Facing the high costs of pandemic response, San Francisco officials are making a play for a pile of cash that voters created through a 2018 ballot measure. But many of their proposals for that money lose sight of what voters had in mind when they passed Proposition C, says the measure’s author. That was to finally turn the homelessness crisis around. Proposition C established a gross-receipts tax on large businesses, netting hundreds of millions of dollars in revenue that was locked up in court until September. City staff last week appealed to the fund’s oversight committee, requesting money to cover recent expenses and expand existing programs, including a pharmacy run by the Department of Public Health. But these are hardly the types of results that voters expected, said Jennifer Friedenbach, who wrote the ballot measure and is the executive director of the Coalition on Homelessness.
Rents may be falling, but the Bay Area is still unaffordable and has for years fallen short of its housing construction goals. The construction shortfall is particularly pronounced in subsidized housing. While the pandemic is changing the way people work and socialize and has resulted in economic downturn, acquiring land and building remain expensive. Sarah Karlinsky, senior advisor at the San Francisco Bay Area Planning and Urban Research Association, a public policy think tank better known as SPUR, has published a report indicating that Bay Area municipalities should be constructing 45,000 units of housing per year.
In 2005, a coalition of advocacy groups working on homelessness formed a coalition to collaborate across cities and states and advance national policy. They called it WRAP, the Western Regional Advocacy Project. Its director, Paul Boden, joined “Civic” to look back on 15 years of organizing and ensuring that people experiencing homelessness themselves inform research and policy.
As the Department of Homelessness and Supportive Housing scrambles to find placements for the more than 2,300 residents of its shelter-in-place hotels, little attention has been paid to the people who work at those sites. Nonprofit organizations that run the hotels are working diligently not just to identify exits for residents, but to keep their staff, many of whom have worked at these nonprofits for decades. When COVID-19 hit, San Francisco closed its shelters and navigation centers to prevent the coronavirus from spreading. Many residents from those facilities were relocated to shelter-in-place hotels — and the shelter staff went with them. But now that the city has declared that the hotels must close, and with shelters operating at a fraction of their original capacity, there’s nowhere for staff to go.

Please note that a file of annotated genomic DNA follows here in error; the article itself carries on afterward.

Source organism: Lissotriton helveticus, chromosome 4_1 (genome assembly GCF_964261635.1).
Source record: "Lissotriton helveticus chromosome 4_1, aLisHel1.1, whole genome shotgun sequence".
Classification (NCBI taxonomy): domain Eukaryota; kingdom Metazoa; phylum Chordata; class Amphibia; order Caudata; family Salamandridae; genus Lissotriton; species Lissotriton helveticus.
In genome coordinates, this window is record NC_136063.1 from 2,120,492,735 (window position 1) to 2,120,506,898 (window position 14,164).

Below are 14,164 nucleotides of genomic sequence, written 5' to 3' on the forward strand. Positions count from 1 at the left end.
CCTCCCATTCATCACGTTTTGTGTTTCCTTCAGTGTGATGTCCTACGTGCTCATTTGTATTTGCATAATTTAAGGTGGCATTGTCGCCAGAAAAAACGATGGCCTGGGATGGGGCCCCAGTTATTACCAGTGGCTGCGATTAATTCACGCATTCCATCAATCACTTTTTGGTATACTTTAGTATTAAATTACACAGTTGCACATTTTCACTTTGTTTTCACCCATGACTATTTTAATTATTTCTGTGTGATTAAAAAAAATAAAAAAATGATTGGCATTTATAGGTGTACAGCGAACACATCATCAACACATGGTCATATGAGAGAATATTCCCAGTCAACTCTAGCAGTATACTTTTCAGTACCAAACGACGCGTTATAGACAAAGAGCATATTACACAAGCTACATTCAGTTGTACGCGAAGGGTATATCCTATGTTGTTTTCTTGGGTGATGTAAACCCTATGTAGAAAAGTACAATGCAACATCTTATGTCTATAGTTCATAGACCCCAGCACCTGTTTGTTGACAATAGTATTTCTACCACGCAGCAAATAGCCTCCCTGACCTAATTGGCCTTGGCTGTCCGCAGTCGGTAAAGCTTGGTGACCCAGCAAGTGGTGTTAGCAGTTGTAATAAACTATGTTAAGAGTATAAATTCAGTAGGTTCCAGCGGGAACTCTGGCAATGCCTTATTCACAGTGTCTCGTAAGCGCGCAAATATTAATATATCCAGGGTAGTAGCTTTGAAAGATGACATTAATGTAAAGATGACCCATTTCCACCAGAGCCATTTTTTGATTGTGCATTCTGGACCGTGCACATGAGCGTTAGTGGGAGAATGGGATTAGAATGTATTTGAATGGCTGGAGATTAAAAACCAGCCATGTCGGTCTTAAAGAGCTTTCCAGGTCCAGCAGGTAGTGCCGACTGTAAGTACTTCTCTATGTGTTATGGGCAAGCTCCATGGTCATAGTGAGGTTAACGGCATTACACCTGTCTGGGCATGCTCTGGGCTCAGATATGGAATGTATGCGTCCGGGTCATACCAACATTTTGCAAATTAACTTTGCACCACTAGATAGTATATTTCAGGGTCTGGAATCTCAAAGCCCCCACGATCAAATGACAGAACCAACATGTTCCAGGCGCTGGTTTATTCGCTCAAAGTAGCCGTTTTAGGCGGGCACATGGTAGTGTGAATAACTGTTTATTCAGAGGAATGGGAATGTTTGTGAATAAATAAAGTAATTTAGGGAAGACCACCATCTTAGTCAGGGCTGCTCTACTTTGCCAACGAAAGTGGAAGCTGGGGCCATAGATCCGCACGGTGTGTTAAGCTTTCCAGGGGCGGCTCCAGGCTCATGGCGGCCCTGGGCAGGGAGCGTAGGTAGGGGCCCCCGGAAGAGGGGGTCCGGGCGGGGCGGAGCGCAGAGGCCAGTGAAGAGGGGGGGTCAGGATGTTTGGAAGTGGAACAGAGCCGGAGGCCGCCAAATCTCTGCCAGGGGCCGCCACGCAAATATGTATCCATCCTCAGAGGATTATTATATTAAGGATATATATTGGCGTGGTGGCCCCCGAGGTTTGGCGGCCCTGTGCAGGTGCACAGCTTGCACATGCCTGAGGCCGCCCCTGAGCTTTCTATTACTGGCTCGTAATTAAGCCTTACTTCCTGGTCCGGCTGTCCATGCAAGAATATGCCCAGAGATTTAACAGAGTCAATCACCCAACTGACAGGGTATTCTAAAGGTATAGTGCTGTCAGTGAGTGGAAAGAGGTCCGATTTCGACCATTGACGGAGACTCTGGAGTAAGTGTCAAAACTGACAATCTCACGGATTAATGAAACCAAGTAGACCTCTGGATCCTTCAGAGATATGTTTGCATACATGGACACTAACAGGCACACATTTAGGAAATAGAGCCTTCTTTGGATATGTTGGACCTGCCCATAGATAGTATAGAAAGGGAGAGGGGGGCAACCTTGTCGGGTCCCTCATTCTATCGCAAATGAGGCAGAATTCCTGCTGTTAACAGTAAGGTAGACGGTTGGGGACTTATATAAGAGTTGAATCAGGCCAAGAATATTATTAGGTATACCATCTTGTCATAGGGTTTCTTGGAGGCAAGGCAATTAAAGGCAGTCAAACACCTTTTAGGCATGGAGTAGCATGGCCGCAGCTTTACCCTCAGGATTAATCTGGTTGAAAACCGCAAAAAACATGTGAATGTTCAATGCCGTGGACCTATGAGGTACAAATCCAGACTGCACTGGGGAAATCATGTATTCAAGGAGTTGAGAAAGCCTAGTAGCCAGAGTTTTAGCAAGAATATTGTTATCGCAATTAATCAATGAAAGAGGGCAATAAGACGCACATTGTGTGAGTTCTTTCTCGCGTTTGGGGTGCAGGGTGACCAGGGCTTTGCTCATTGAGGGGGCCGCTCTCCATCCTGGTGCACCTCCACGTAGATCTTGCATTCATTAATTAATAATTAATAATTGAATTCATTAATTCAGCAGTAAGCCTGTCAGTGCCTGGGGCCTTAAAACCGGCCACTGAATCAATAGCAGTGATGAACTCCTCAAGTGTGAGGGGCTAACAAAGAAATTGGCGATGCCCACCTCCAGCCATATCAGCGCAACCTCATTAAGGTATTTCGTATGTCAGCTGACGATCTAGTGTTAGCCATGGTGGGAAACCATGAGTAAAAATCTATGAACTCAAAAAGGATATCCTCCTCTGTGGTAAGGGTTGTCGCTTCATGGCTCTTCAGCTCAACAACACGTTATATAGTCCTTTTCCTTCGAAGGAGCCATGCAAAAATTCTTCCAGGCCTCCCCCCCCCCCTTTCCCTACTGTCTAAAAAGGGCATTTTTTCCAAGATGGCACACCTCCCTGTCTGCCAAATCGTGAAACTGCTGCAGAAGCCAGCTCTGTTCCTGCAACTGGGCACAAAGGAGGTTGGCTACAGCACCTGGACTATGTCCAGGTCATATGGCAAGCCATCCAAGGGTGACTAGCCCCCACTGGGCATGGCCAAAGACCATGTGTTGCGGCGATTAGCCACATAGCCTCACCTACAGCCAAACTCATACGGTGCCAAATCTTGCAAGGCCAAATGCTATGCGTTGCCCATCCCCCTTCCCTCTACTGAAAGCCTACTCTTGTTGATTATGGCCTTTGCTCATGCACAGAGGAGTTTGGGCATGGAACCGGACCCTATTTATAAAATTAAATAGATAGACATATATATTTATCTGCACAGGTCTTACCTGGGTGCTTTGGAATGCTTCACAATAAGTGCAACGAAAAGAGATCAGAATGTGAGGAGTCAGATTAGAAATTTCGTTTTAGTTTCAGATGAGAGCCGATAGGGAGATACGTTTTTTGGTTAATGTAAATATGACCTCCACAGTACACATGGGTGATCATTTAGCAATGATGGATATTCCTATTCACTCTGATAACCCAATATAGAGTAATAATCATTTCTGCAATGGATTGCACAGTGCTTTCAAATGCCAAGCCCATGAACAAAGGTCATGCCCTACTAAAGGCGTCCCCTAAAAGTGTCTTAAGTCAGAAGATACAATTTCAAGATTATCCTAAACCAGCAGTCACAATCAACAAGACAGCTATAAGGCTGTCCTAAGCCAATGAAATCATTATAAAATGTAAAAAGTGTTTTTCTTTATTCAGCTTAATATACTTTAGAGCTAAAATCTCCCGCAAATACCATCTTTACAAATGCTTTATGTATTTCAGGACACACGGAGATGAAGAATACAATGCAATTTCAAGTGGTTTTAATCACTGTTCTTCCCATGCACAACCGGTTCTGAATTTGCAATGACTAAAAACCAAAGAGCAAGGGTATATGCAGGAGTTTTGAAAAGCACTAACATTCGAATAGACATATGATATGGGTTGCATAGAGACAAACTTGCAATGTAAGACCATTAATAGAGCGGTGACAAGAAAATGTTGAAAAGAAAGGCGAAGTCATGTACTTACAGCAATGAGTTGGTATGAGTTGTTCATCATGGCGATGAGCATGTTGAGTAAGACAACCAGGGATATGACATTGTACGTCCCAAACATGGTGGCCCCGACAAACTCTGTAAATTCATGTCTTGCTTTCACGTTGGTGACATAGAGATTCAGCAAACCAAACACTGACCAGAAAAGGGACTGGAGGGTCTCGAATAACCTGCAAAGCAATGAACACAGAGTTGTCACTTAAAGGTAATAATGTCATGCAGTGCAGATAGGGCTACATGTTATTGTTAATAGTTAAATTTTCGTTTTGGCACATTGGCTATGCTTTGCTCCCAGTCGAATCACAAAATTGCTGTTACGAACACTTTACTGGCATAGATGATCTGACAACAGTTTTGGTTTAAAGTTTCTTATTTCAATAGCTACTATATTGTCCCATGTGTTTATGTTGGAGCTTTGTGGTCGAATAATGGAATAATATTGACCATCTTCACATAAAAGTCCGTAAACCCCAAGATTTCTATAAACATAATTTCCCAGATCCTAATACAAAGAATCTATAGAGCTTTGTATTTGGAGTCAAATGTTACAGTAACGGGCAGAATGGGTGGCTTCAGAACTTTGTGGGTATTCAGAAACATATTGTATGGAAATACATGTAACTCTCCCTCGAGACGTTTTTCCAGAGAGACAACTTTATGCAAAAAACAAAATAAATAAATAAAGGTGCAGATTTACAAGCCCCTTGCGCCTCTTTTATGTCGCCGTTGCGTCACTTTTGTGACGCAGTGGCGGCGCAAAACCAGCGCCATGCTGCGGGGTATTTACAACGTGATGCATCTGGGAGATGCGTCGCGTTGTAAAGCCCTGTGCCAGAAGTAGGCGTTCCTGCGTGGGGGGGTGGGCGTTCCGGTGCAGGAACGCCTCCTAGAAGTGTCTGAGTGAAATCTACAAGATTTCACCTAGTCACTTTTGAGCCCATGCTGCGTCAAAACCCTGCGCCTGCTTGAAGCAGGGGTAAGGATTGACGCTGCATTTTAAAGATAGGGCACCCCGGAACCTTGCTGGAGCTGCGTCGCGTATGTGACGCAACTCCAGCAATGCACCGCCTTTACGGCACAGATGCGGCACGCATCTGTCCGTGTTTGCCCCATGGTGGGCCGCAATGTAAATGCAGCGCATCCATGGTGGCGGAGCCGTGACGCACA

Photojournalist Yesica Prado has been documenting the lives of people living in their cars, vans, RVs and campers — including, at times, turning the lens on herself as she shelters in place in her own RV. This week, Prado expanded the series with story updates and new images showing how the lives of two people featured in earlier photo essays have changed during the pandemic.
During the pandemic, parking enforcement has been lax, and the 72-hour rule that forced Gregory Nelson to park in a new spot every few days is suspended. He found peace and stability staying in one spot — his version of sheltering in place — like millions of Americans. But working from home was not possible for him. Every week he tried to drive for Lyft, Nelson grappled with out-of-pocket expenses to use the ride-hailing app: car rental fees, tolls, gas and the occasional car wash. Within weeks of the shelter-in-place order, Nelson could no longer afford driving.
In a dimly lit living room, Tantay Tolbert reaches for a warm bottle of milk on the glass coffee table. Her month-old baby, Supreme Samuel Lloyd-Vaughn, softly cries in her arms. She caresses his black curls as she tilts the bottle into his mouth. “You were hungry, my baby?” Tolbert asks with a smile. “You eat a lot, baby.” It’s an ordinary day for Tolbert — comforting Supreme and dressing him in cute clothes. And yet, what seems ordinary now represents dramatic change and newfound stability.
Earlier this year, the San Francisco Public Press featured Tantay Tolbert in “Driving Home: Surviving the Housing Crisis,” a photojournalism project by Yesica Prado documenting the experiences of people living in vehicles in the Bay Area. Prado followed up with Tolbert to find out how her life has changed in recent months.
According to a resident and advocate, Treasure Island has experienced more than 160 power outages in the last 20 years, with the average blackout lasting about five hours. Disruptions from power outages include sewage backflow and opportunistic burglars who know to expect outages, he said.
Rents may be falling as the coronavirus pandemic reshapes our economy, but San Francisco is still in an affordable housing crisis. Proposition K on the November ballot represents an attempt to allow the city to create new low-rent housing units, a municipal version of public housing.